The fear fighter

This story was first published in The Straits Times on May 17, 2013

BY HER own admission, Ms Hazel Poa is an unnatural politician.

She doesn't enjoy the sound of her own voice. She shies away from media attention. She has 80 per cent blindness in her right eye, which makes camera appearances and sports challenging.

Throughout school, she was quiet, hardworking, "never ran for Student Council nor tried to change anything", she adds.

She never imagined opposition politics was her destiny. But at 43, she's been twice elected secretary-general of the opposition National Solidarity Party (NSP) - the first woman since Independence to hold such a post here.

Her party members say her seeming meekness is her strength. NSP vice-president Jeannette Chong-Aruldoss, 49, says what distinguishes her is her even temperament. "Even in the most testy of situations, she never loses her cool. I believe her disposition is a result of self-discipline and courage," she says.

Party member Nicole Seah, 26, says: "She is one of the most nurturing and caring people I know. She has a gentle but convicted spirit in the way she leads the party. I look up to her tremendously."

What propelled Ms Poa into opposition politics was a four-letter word - fear. She wanted to do something about "the widespread presence of fear in our society and the impact it has on our lives", a fear of lack, failure, the unknown and of political reprisal.

What vexes her is that fear and stress have almost become a constant in most Singaporeans' lives. "I don't think that that's an issue that we should just accept as a fact of life and carry on as is."

One reason, she feels, is the ultra-narrow definition of success and talent, in monetary terms and academic results. "Everybody rushes head-long into this narrow path, trying to outdo each other in exactly the same areas, such that it becomes very competitive and stressful as a result."

The Government's stance against welfare and aversion to handouts also contribute to the general feeling of insecurity, she charges. "Because you can't control what happens in your life and the realisation that you only have yourself to rely on, there is a heightened level of stress that 'I must hoard up even more so that in case something happens, I will not lose my dignity'. People are actually looking for security and it exhibits in this fashion."

She advocates: "We need to rethink our mindset towards welfare, not treat it like a dirty word, but treat it like buying insurance, where everybody pays a premium to insure yourself against incidents that will make a big dent on your bank account. There will be lazy people who abuse it but what percentage is that? Do we create a system to guard against, say, the 5 per cent and impose that on the rest of the 95 per cent?"

She believes that widening social safety nets will contribute to greater community bonding. "At the same time, while we are asking Singaporeans to be more active citizens and take on more social responsibilities, let us also reciprocate and have the community also contribute to individuals, giving them that sense of assurance that we're in this together, when you have difficulties, we will help you. I believe that will foster a greater willingness in individuals to want to contribute to the community."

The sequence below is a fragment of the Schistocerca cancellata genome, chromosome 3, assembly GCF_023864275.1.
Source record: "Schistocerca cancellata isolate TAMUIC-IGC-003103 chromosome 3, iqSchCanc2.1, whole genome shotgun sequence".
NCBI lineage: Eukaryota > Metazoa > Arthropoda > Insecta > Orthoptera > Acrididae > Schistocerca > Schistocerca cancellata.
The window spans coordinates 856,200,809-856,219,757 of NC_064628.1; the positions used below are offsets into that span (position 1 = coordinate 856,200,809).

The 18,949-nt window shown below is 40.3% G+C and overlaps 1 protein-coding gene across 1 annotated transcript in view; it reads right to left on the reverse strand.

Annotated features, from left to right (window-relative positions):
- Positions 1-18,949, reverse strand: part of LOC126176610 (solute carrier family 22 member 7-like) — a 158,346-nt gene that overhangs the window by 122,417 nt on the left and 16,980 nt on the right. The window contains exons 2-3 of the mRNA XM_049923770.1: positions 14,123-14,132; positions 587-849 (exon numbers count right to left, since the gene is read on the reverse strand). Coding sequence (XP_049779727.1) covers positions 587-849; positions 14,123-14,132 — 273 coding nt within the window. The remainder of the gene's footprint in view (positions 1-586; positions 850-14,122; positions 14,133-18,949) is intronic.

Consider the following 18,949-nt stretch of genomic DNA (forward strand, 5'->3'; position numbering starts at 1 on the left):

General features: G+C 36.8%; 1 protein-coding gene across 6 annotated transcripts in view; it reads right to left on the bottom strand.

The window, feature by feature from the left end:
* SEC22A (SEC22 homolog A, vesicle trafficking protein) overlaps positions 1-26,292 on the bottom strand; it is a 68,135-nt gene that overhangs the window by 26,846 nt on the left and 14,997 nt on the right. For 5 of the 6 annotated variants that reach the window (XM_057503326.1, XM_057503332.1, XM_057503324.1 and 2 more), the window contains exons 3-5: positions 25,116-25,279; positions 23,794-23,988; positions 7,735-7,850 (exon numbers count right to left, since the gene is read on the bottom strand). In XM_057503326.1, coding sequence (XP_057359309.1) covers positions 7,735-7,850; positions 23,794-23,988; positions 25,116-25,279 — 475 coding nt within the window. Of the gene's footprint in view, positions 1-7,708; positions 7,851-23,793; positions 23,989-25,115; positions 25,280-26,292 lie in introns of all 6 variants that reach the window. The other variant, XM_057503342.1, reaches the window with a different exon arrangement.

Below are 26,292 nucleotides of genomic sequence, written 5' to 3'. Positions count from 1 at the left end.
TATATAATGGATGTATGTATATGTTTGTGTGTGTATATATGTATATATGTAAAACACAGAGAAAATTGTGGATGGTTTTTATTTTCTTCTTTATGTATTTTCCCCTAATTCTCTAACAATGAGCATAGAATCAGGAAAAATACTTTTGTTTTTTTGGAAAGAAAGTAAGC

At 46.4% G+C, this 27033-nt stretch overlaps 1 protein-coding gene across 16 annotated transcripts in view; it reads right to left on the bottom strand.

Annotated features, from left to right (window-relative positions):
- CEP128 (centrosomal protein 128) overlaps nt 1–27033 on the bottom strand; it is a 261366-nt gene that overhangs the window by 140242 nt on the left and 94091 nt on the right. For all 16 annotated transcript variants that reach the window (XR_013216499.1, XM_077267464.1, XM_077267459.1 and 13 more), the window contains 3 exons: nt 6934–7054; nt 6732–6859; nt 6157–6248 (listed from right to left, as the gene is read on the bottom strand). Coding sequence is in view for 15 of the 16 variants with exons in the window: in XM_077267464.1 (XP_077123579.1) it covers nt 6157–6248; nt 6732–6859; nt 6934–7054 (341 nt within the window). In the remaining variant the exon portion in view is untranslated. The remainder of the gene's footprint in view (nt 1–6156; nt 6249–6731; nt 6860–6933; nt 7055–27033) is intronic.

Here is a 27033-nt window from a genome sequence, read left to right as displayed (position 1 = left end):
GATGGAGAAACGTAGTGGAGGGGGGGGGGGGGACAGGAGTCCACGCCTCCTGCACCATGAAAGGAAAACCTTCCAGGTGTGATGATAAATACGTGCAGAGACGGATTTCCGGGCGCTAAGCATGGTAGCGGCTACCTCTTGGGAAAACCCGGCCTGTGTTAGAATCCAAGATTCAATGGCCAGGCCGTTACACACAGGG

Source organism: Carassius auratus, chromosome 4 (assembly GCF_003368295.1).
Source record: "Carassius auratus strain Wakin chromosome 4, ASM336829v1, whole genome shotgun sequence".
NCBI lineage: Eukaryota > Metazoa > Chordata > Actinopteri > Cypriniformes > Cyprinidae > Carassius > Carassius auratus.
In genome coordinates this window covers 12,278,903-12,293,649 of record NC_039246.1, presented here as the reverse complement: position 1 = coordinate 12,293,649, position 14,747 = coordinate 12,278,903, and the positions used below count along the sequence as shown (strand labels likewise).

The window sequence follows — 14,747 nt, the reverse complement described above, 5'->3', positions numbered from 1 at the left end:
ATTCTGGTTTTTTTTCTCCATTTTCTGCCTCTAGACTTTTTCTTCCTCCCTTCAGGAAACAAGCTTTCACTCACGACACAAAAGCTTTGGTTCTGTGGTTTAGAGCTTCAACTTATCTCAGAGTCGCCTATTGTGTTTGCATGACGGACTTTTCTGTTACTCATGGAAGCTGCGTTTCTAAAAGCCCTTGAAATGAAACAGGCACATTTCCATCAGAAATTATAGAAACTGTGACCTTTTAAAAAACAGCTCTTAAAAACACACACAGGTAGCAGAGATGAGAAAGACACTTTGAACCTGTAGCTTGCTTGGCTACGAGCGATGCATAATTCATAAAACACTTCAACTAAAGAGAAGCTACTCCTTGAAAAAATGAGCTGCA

No PSLE schools

SHE speaks with a schoolteacher's elocution, constantly self-correcting, inhaling deeply between answers and taking pensive pauses. Her day job is co-owner of the SmartLab chain, which includes a school for O-level private candidates, six tuition centres here and a franchise centre in Indonesia, with a total enrolment of over 1,000 students aged 10 to 18.

Since taking over NSP's reins in 2011, the mother of two has also been busy drafting papers and organising public seminars on issues like housing and population policy, which are attended by up to 100 people. NSP also does walkabouts in Marine Parade, Mountbatten and Tampines on Sundays.

The topic that does get her visibly riled up is the education system which she feels stresses kids too much, too soon.

Her solution: Walk the talk. Offer parents who don't believe in pressure-cooker primary education an out, such as schools with no PSLE. A few primary schools could allow kids to skip the PSLE and go directly to secondary school, where they rejoin the race, she suggests. "For so long as allocation of secondary schools is still based on the PSLE score, that's going to be the primary focus because it has actual impact," she says.

Critics might say it's ironic that she, the owner of a tuition agency, arguably a contributor, if not beneficiary, should lambast school stress. To that, she retorts: "We offer a service that is required as a result of all this stress in the system. What we do relieves part of that stress by helping students cope. The stresses are caused by the effect, like what happens if they don't get good grades, not so much the tuition."

She also takes issue with the attempts of the Education Ministry to introduce values and character-building through classes and discussions. These, she feels, are better learnt through real-life examples of teachers and other students. "If they're serious about fostering this in schools, they need to ensure that school is an environment where those who exhibit such values are recognised," she says, adding that the way the ministry recruits and rewards teachers should reflect those values.